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Tensions over the South China Sea have topped discussions at the Asia security forum in Singapore. US defense chief Ash Carter has warned China over any provocative behavior but also proposed cooperation.
US Secretary of Defense Ash Carter has warned China against any provocative behavior in the contested South China Sea, but he also advocated greater military cooperation with the Asian giant.
Carter said at an Asia security conference in Singapore on Saturday that Beijing risked erecting a "Great Wall of self-isolation" through its building of military outposts on reefs and islands in contested waters.
Attempting to reclaim land and build military outposts in the contested Scarborough Shoal, an outcrop also claimed by the Philippines, would have unspecified consequences, Carter said.
"I hope that this development doesn't occur, because it will result in actions being taken by both the United States and... by others in the region which would have the effect of not only increasing tensions but isolating China," Carter told the Shangri-La Dialogue, a regional security forum in Singapore.
He added that the United States would remain the "most powerful military and main underwriter of security" in the region for decades to come. The Pentagon chief spoke of forming a "security network" in the Asia-Pacific that could include China.
Admiral Harry Harris, the head of US Pacific Command, told reporters that the US wanted to cooperate with all countries in the region but also needed to be prepared.
"The bottom line is this: we want to co-operate where we can, but we just have to be ready as a military to confront them if we must," Harris said.
The admiral noted that there have been few issues with China in the South China Sea recently: "We've seen positive behavior in the last several months by China," Harris said. "I'm encouraged by the activities."
China notes 'Cold War mentality'
Rear Admiral Guan Youfei, the director of the Chinese office of international military cooperation, said that "China would like to join the US safeguard regional security, but the US should first stop its arms sale to Taiwan and reduce highly frequent close-in reconnaissance against China."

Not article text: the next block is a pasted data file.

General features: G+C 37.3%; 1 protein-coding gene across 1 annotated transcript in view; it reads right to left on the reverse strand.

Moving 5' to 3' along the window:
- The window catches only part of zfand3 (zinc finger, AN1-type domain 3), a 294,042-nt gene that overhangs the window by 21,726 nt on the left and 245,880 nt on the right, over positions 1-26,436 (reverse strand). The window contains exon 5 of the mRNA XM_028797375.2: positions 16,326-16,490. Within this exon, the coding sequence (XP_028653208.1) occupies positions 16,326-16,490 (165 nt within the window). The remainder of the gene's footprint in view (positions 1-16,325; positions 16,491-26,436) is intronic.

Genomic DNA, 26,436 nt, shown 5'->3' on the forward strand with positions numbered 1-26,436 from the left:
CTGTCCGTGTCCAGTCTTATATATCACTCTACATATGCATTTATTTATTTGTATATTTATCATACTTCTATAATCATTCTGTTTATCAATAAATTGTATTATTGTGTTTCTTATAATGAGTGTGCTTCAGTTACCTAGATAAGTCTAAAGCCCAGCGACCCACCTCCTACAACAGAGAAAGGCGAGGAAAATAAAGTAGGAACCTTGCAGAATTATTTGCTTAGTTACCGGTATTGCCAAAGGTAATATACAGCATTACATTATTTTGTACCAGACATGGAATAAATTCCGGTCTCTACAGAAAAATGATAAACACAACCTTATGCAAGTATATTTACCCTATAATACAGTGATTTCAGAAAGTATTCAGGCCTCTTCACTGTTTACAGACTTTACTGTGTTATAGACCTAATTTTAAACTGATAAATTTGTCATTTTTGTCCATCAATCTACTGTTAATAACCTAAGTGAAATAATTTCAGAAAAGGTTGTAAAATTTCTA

The admiral also told journalists that Carter's remarks reflected a "Cold War mentality."
"I believe Carter's remarks are meant to convince other countries in the region to isolate China," Guan said. Reducing "provocative" actions such as military exercises "will help the US play a better role in the region," the Chinese military official said.
The United States regularly conducts so-called freedom of navigation exercises to challenge Chinese claims to the resource-rich waters through which a large chunk of world trade passes.
Those US naval and air exercises - meant also to reassure the Philippines, Vietnam, Malaysia and Brunei, which have claims over the South China Sea - are part of the United States' so-called "pivot to Asia." This is a refocus of US economic, political, military and diplomatic power towards Asia.
The Shangri-La security summit comes weeks before an international arbitration body is expected to rule on a case against China brought by the Philippines over the contested Scarborough Shoal. China has said it would not recognize the court ruling.
Carter said the ruling provides an "opportunity for China and the rest of the region to recommit to a principled future, to renewed diplomacy and to lowering tensions, rather than raising them."
The US defense secretary added that the US would back international law and the right of the commons. However, the Chinese military official took issue with Washington's contradictions.
"US principles put forward by Carter seem more binding than any other principles. It is an inherent defect when the US urges other countries to abide by United Nations Convention on the Law of the Sea while the US itself has yet to sign the convention," Guan was quoted as saying by the Global Times, a Chinese newspaper close the Communist Party. The website edition of the newspaper issued an editorial on the same topic on Saturday under the title "Asia doesn’t welcome return to Cold War."
Asian nations voice concern over contested waters
Other Asian leaders attending the summit also voiced concerns over the South China Sea.
"All countries in the region need to recognize that our shared prosperities and the enviable rate of growth that this region enjoys over past decades will be put at risk by aggressive behavior or actions by any one of us," Indian Defense Minister Manohar Parrikar told the forum.
Japanese Defense Minister Gen Nakatani, whose country is reaching out to form tighter political and military relations with Southeast Asian countries, also voiced concern about aggression in the region.
"In the South China Sea, we have been witnessing large-scale and rapid land reclamation, building of outposts and utilization of them for military purposes," Nakatani said. "No countries can be an outsider of this issue."
Tensions in Asia are expected to lead to a military spending spree in the region. IHS Jane's, a defense think-tank, predicts that defense spending in the region will jump nearly 25 percent from 2015 to $533 billion (477 billion euros) in 2020.
"The uncertainty of China's future trajectory is arguably the main driving concern about possible military competition now and in the future," Malaysian Defense Minister Hishammuddin Hussein said.
cw/jm (AFP, AP, Reuters)